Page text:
Long before virtual reality, Langham Dome was one of forty structures designed and built in 1942 to train anti-aircraft gunners.
A secret installation during the war, servicemen trained on a replica gun ‘shooting’ at moving images of enemy aircraft projected onto the curved wall, along with sound effects. The intended purpose, improving accuracy while shooting at enemy aircraft, was finally revealed by an author in his book on military airfield architecture.
Once shrouded in mystery and fallen into ruin, Langham Dome was restored into a new interpretative tourist attraction and museum, supported by funding from Heritage Lottery Fund, English Heritage among others.
With digital virtual reality now far more advanced, we were approached after the highly successful and equally challenging ‘curved’ Forum Fusion project.
Priorities: The capabilities of the AV systems had to ensure the Langham Dome experience was well worth more visits, which is crucial to self-sustenance and minimum reliance on external funding for the site.
The Langham Experience: for an education centre and tourist attraction, the brief specified recreating Langham Dome’s original purpose in ways which allow visitors to participate rather than simply walk through and observe from a distance. Part of the brief was to integrate a system where visitors can share historical content of relevance and display them on a separate projection system; essentially building two separate projections systems.
We brought transferable expertise from our work on edge-blended projection systems at The Forum in Norwich (with similar curved walls). In order to meet the challenge of projecting directly onto curved walls, two edge-blended laser projectors were integrated with geometric correction capabilities. This allowed for a precise projection wrap across the curved walls without overlaps between the images projected by each projector unit.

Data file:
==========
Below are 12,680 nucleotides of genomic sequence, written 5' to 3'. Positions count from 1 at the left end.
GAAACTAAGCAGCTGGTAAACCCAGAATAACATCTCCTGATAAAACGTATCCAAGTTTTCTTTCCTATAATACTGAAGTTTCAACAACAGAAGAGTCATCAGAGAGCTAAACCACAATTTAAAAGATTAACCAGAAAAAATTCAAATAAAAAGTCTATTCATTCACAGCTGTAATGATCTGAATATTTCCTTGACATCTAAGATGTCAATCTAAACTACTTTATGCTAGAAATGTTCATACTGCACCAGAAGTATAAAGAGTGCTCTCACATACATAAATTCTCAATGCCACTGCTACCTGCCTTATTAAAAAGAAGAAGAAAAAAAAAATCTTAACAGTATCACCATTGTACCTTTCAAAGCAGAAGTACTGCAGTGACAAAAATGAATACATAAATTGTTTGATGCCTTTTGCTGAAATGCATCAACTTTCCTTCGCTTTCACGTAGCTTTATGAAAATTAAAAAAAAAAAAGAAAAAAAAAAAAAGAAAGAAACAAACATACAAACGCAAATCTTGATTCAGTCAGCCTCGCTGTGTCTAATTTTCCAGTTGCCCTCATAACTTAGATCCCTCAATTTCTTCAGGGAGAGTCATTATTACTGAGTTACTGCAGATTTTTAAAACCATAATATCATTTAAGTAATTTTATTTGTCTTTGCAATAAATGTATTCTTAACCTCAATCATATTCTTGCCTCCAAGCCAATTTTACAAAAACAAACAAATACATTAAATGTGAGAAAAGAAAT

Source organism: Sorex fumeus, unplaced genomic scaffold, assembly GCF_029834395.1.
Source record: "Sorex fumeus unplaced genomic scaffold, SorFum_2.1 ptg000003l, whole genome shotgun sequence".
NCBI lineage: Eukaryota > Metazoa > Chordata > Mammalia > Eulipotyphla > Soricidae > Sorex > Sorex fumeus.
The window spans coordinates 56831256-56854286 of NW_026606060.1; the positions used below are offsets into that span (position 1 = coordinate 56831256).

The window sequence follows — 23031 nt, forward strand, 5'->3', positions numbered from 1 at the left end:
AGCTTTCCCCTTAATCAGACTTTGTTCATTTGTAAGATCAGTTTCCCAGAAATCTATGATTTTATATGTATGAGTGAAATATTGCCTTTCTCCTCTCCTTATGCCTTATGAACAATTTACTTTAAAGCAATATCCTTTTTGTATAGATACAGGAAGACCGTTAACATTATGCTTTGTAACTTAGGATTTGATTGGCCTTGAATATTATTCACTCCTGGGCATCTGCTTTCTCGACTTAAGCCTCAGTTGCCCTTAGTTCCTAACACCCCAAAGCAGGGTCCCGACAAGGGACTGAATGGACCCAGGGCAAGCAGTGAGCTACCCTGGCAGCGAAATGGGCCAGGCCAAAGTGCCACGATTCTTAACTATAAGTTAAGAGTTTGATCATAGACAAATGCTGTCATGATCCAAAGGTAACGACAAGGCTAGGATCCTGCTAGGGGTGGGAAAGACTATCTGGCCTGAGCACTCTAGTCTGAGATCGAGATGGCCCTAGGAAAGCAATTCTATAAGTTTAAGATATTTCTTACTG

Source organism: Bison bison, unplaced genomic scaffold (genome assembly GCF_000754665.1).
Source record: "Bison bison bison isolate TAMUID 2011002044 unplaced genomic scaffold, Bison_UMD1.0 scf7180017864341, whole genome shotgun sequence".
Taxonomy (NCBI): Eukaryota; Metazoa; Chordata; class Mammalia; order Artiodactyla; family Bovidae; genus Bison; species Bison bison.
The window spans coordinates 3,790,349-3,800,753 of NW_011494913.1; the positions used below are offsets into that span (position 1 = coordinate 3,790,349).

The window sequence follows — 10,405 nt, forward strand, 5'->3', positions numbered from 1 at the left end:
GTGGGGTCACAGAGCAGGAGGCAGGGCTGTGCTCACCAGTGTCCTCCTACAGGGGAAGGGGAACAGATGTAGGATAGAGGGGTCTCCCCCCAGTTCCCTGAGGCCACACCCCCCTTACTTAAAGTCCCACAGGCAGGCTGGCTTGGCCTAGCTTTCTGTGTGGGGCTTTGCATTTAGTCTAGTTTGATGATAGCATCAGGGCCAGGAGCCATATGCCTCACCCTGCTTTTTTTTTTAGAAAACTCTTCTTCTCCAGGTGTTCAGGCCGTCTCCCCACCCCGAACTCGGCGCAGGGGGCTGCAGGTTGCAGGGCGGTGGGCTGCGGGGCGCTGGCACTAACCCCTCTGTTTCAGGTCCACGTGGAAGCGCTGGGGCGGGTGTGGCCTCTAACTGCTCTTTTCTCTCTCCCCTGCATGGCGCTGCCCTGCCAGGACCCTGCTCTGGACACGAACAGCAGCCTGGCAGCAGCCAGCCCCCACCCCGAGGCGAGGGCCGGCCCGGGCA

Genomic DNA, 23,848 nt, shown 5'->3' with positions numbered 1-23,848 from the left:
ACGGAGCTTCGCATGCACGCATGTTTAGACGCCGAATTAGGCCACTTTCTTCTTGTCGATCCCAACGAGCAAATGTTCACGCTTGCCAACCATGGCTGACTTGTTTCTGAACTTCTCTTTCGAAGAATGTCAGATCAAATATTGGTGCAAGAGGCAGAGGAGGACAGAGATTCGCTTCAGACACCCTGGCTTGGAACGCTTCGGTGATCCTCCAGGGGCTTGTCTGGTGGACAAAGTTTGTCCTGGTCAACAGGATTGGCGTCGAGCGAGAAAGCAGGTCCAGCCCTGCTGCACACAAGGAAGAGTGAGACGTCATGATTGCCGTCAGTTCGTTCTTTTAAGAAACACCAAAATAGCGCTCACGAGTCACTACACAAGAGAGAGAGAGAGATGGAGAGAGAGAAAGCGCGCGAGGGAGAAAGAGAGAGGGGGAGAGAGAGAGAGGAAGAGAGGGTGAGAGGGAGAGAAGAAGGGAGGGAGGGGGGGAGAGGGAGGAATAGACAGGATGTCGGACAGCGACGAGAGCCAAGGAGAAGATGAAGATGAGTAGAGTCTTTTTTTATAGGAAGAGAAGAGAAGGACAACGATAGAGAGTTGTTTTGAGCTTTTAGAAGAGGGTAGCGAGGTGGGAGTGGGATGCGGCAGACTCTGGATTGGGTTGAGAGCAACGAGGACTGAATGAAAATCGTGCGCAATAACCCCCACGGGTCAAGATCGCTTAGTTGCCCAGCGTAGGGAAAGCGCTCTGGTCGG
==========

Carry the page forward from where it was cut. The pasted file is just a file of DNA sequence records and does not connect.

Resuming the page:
Priorities: After a thorough evaluation of priorities for the Trust and the visitor experience, the projection hardware were selected on the basis of their lowest maintenance costs (20,000 hours lamp life) without compromise on projection quality. To address the second requirement for visitor’s own content, another laser projector system was integrated for local HDMI, VGA and Audio inputs.
In collaboration with the creative media agency, Ugly Studios, we worked to find richer ways to exhibit the stories of the men and women from around the world who were based at RAF Langham during WW2.
Projection management to create edge-blended curved images, two Dataton media players were installed, while audio capabilities were delivered with a Bose surround audio system to reproduce the immersive sound of oncoming aircrafts or from visitor supplied content.
In addition, four weeks after the successful delivery of the original project, Friends of Langham Dome (FoLD) approached Snelling to supply and fit an additional 10 headphone distribution systems for visitors who wanted to sit inside the Dome at designated areas and listen to the videos and interviews, while other visitors interacted with the projection and artefacts.
Langham Dome opened to the public in July 2014 and Patrick Allen, Chairman of FoLD says ‘The dome will be a fitting memorial to those who served in it”.
Learn more about the Langham Dome commission. Download the casebook.